I sat in the conference, listening to horrific stories of a refugee crisis that had always seemed far removed from my life here. Stories of suffering and images of children and despair slid across the projection screen, and I was moved to act. The talk by Tarif Bakdash, MD, a Syrian-born physician practicing in Milwaukee, was part of a global health series with a focus on supporting refugee and recent immigrant populations. His presentation culminated with an offer: He asked his listeners if we would accompany him on a medical aid trip to al Za’atari refugee camp in Jordan. I decided that I would go.
I did not know how I would be able to help but hoped that my background as a social worker in the Froedtert Hospital emergency department (ED) for over 13 years would prepare me in some way. My primary responsibilities in the ED include working with trauma victims and their families, working with law enforcement, and serving as a liaison between medical staff and patients and their families.
In Milwaukee, I have borne witness to trauma, sadness and loss, as well as hope and survival. I proceeded on my trip without expectations, knowing the trauma cases I might see could be very different. I did not anticipate the link which unites us in our human experience, and thus, the kind of care I would be called on to provide, crosses cultural and country lines.
Our group was composed of three physicians, two nurses, a youth minister and me. Every morning during our trip we met for breakfast at the hotel, initially in anticipation, then to reminisce and laugh, prior to piling into a van for the hour and a half drive to the refugee camp. When we arrived at the camp the first day, the landscape was desertous and barren. We were all surprised to see the entire refugee camp was surrounded by a chain linked fence topped with razor wire and armed Jordanian officers guarding the camp’s entrance.
Once inside camp, though, we were greeted with nothing but warmth, and we got to work. Together with the two nurses, I spent the majority of my time in the ED for women and children. There was a language barrier, but I learned a friendly smile and warm embrace spoke volumes.
Our patients were mostly overwhelmed mothers carrying heavy emotional burdens. These women had hope despite the insurmountable sadness enveloping their lives, and their eyes shown with gratitude when they received care and treatment. I was able to appreciate what our patients had gone through because of the Syrian civil conflict when I toured a home of a refugee family. Seeing how their lives had been reduced to a tiny metal box, their temporary houses, filled with only the essentials and sometimes housing as many as ten people, was heartbreaking.
I saw how little people had, and this scarcity extended to the clinics. The nurses from Wisconsin were used to changing their gloves after each patient, but in the camp, they ran out of sterile gloves after just a few patients. People in the camp became sick frequently due to living in close, hot quarters, but the children were always well cared for.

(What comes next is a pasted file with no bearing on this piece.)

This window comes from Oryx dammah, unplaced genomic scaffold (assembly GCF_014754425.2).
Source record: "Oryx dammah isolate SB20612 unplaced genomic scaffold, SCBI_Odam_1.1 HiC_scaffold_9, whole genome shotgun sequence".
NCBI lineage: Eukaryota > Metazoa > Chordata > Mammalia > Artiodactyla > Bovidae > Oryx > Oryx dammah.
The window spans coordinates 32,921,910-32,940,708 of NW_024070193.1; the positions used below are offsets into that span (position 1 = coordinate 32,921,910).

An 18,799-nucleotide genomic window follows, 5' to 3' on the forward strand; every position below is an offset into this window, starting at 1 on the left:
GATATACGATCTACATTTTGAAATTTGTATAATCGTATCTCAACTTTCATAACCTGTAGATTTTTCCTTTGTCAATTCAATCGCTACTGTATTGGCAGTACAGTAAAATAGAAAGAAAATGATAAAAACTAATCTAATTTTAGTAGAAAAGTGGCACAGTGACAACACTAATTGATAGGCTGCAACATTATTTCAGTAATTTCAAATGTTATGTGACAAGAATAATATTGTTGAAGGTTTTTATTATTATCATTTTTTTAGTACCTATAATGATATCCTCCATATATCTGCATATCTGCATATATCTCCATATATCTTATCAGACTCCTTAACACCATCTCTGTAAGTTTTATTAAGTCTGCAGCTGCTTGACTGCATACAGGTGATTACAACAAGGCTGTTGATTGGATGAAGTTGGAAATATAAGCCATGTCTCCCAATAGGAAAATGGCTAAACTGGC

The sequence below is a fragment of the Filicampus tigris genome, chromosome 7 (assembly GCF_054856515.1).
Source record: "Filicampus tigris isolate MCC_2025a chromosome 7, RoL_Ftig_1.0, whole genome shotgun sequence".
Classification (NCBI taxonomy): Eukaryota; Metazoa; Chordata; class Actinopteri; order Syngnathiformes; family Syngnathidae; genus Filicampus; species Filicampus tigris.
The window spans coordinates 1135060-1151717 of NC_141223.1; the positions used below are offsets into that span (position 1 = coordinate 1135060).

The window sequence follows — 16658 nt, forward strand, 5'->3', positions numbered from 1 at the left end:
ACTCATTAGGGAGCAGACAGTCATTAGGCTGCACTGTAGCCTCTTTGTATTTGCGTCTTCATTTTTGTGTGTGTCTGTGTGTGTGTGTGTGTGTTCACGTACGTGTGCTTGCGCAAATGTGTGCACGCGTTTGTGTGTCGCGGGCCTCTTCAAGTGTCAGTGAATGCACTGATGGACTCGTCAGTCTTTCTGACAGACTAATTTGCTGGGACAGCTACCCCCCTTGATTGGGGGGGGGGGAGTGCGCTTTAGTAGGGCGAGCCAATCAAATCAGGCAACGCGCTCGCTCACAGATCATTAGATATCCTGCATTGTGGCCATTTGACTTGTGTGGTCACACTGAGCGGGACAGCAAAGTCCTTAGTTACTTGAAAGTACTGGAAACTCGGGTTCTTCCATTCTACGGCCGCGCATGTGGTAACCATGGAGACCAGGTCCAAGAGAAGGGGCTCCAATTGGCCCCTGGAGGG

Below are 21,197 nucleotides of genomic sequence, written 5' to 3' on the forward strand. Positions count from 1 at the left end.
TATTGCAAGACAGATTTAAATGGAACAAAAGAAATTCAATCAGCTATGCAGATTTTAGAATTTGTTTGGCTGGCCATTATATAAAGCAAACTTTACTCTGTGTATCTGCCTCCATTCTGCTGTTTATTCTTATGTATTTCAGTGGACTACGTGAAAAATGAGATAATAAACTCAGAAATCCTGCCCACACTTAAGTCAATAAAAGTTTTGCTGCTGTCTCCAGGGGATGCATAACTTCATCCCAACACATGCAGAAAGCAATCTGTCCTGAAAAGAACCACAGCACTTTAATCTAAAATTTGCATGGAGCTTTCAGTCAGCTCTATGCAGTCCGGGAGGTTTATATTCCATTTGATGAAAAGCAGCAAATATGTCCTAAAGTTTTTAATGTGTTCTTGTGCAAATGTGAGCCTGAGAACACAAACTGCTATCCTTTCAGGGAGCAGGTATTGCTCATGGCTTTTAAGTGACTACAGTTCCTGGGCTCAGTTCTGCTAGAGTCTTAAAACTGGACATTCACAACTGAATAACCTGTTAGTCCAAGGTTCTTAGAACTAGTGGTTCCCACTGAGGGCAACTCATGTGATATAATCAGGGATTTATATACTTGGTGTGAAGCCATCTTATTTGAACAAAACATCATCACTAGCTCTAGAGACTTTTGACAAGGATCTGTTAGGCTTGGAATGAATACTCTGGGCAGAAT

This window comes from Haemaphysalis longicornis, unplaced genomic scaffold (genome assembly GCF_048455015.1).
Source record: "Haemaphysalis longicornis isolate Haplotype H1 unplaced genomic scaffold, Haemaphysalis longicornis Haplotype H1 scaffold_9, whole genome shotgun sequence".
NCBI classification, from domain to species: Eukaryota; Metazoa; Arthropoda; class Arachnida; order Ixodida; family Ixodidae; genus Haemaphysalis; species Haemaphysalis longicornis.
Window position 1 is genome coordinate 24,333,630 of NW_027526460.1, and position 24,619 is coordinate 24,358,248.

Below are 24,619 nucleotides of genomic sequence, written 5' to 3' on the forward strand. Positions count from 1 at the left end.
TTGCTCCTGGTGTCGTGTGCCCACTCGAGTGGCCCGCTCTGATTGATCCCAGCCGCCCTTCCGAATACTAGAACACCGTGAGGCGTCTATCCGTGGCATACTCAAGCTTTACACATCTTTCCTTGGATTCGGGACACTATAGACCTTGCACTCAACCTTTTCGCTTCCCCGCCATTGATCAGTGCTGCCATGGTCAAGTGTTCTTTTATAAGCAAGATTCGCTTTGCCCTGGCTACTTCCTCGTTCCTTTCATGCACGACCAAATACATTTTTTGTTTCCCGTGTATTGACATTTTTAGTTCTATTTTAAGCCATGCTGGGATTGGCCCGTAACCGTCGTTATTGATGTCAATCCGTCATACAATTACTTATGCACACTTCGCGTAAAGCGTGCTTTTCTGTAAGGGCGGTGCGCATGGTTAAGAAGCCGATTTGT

My experience working in the ED at Froedtert Hospital helped prepare me for my role in the camp even more than I had anticipated. Similar to what my patients in Milwaukee experience, there is a sense of isolation victims and survivors of trauma can experience as life goes on for everyone else around them. Letting my patients know they weren’t forgotten was one of my most important jobs.
We saw a torture victim whose teenagers were experiencing bed wetting because of what they’d been through. We provided medical care, as well as support and reassurance that what had happened to them was not okay, and it was normal to feel mad as a result. I mostly interacted with women and children, listening to their stories, and helping them cope with the stress.
Similar to the way people feel in the U.S., many patients were reluctant to discuss their feelings and emotions with people they did not know. Because our American care team provided unbiased listening ears, our patients felt free to talk and unburden themselves. The power of touch, like a hug or holding someone’s hand who was experiencing grief, was something I relied on in the camp when the language barrier prevented us from communicating through words. So many times in the hug with a patient, I could physically feel the tension leaving their bodies. Now, with my patients in Milwaukee, a hug is something I readily offer.
I wasn’t entirely sure how the people in the camp perceived us and our presence there, until I had a particular interaction with one Syrian woman. The elderly woman came up to me one day, taking my face in her weathered hands, and began kissing and hugging me. I couldn’t understand what she was saying in Arabic, but an interpreter said “she wants to take a photograph with you,” which was a big deal because in our experience most of the women didn’t want to be photographed.
I met such beautiful people through the entire experience, from my travel companions, people in my local community who supported me going on the trip, new Jordanian friends and the Syrian refugees. I would certainly encourage people living in the U.S. to consider ways they might be able to assist refugees or other marginalized people. For those with clinical backgrounds, volunteering in free clinics in Milwaukee or seeking opportunities to go on mission trips, locally or overseas, is something I encourage people to consider. If you can’t go somewhere yourself, donating to organizations like the Syrian American Medical Society and supporting others going on trips are other good ways to help.
The journey to Jordan was an amazing opportunity that left me with a new sense of the importance of human touch, and knowing that conflicts halfway around the world are really not so far away from us at all.